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Document Type

Campus-Only Access for One (1) Year

Degree Name

Doctor of Philosophy (PhD)

Degree Program

Mechanical Engineering

Year Degree Awarded

2018

Month Degree Awarded

September

First Advisor

Stephen S. Nonnenmann

Subject Categories

Materials Science and Engineering | Nanoscience and Nanotechnology | Semiconductor and Optical Materials

Abstract

Novel nonvolatile memory technologies garner intense research interest as conventional

ash devices approach their physical limit. Memristors, often comprising an

insulating thin lm between two metal electrodes to constitute a class of two-terminal

devices, enable a variety of important large data storage and data-driven computing

applications. In addition to nonvolatile behavior, other features such as high scalability,

low power consumption, and sub-nanosecond response times make memristors

among the most attractive candidate systems. Their strength in electronic storage

relies on the unique properties of the tunable variations in resistance induced from

the accumulation of charged defects based on the applied bias history.

Metal oxides serve as the most common \storage" materials, demonstrating advantages

including simple fabrication, high reliability, and fast operation speeds. While

the basic working concepts and the underlying conduction mechanisms have been

established through combined experimental and simulation studies, the role of metalinsulator

interface, which acts as the crux of coupled electronic-ionic interactions,

has not been fully understood. Continuous scaling, for the purpose of high density

memories, also requires a detailed understanding of the switching behavior and transport

mechanism. Other technical challenges include the development of innovative,

low-cost fabrication methods that e ectively enable high-performance structures as

an alternative to complicated process modules. Stable retention and endurance of

the switching characteristics, as well as uniformity of the switching parameters to

ensure a valid program/read operation also represent signi cant challenges. Studies

in device and materials optimization remain in the formative stages, and thus motivate

this work to drive progress in the most attractive areas, including size dependent

behavior and switching performance of memristors.

This collection of work aims to correlate resistive switching within metal oxide

based memristors with the fundamental physical mechanisms and material properties

on a highly localized scale. Chapter 3 relates the device size and the resulting performance

matrix of memory cells in the rst step towards fully understanding the scaling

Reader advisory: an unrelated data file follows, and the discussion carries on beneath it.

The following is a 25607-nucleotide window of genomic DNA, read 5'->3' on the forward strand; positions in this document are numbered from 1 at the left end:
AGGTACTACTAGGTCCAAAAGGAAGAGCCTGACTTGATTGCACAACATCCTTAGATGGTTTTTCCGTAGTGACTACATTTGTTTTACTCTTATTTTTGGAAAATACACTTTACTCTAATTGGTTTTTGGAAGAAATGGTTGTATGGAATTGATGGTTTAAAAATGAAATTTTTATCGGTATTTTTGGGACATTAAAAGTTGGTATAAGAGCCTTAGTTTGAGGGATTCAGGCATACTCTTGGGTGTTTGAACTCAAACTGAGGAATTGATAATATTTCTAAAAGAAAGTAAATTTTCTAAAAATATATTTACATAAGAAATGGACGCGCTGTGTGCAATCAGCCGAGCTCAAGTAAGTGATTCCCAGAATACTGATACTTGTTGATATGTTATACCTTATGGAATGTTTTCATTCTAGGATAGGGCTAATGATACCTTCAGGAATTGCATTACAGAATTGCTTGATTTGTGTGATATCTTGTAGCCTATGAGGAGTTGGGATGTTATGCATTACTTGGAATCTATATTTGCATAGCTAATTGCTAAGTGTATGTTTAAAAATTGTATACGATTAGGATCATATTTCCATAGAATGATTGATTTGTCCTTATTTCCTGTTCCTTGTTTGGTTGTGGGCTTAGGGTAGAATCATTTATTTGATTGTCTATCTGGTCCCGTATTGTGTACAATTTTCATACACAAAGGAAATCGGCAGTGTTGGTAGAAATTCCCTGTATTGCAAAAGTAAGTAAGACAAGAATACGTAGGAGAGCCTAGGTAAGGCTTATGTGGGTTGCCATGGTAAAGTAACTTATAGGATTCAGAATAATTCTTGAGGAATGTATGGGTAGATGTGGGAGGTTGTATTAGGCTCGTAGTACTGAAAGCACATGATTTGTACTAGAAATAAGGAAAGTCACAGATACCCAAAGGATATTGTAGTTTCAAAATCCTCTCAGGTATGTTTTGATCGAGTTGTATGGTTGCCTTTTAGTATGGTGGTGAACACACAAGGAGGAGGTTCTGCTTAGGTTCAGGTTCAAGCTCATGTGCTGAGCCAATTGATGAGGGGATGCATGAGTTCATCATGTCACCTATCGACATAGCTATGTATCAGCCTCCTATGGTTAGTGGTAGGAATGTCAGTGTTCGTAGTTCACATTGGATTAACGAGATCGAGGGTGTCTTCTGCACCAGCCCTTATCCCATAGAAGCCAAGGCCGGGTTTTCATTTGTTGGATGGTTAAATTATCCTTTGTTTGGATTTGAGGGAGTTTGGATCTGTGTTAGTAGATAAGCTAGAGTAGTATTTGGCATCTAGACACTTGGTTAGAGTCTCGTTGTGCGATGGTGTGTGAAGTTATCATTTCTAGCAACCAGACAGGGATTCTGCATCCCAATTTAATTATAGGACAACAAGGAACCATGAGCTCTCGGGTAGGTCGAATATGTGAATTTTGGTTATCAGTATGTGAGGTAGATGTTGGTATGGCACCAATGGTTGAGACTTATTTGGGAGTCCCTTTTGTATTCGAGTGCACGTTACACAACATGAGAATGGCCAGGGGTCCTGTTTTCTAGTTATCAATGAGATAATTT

projection and reliability issues that a ect nanoscale architectures. Chapter 4 demonstrates

a convective self-assembly, transferable approach that enables the fabrication

of highly-controlled nanoribbon comprising solution-processed nanocrystals, providing

multiple degrees of freedom for understanding the interfacial memristive behavior

of functional oxide nanostructures. As a powerful tool in the study of resistive switching,

conductive AFM probes the homogeneity of the charge transport properties, thus

o ering electrical information by locally applied bias when it is placed in direct contact

with desired regime. Finally we also focus on the improving the cycle-to-cycle uniformity

by embedding nanostructure into conventional metal-insulator-metal (MIM)

geometry in Chapter 5. This improvement is attributed to the concentration of electric

eld when metal nanoislands are inserted into the oxide lm matrix. The details

of this work will highlight the tunable and optimizable template-driven method that

can be applied on any memristive systems, yielding a superior uniformity of operating

voltage and resistance states.

In summary, this thesis promotes the development of novel, high-performance

metal oxide based memristors enabled by the availability of new, nanostructured materials

and innovations in device structure engineering. The switching performance,

underlying mechanisms, area/defect concentration e ects, development of solutionprocessed

nanocrystals assemblies and chemistries, and highly enhanced uniformity

in memristors are addressed by combining systematic deposition approaches with the

advanced nanoscopic observation of the conducting lament, leading to the strongest

competitor among future nonvolatile memory solution.

Available for download on Sunday, September 01, 2019

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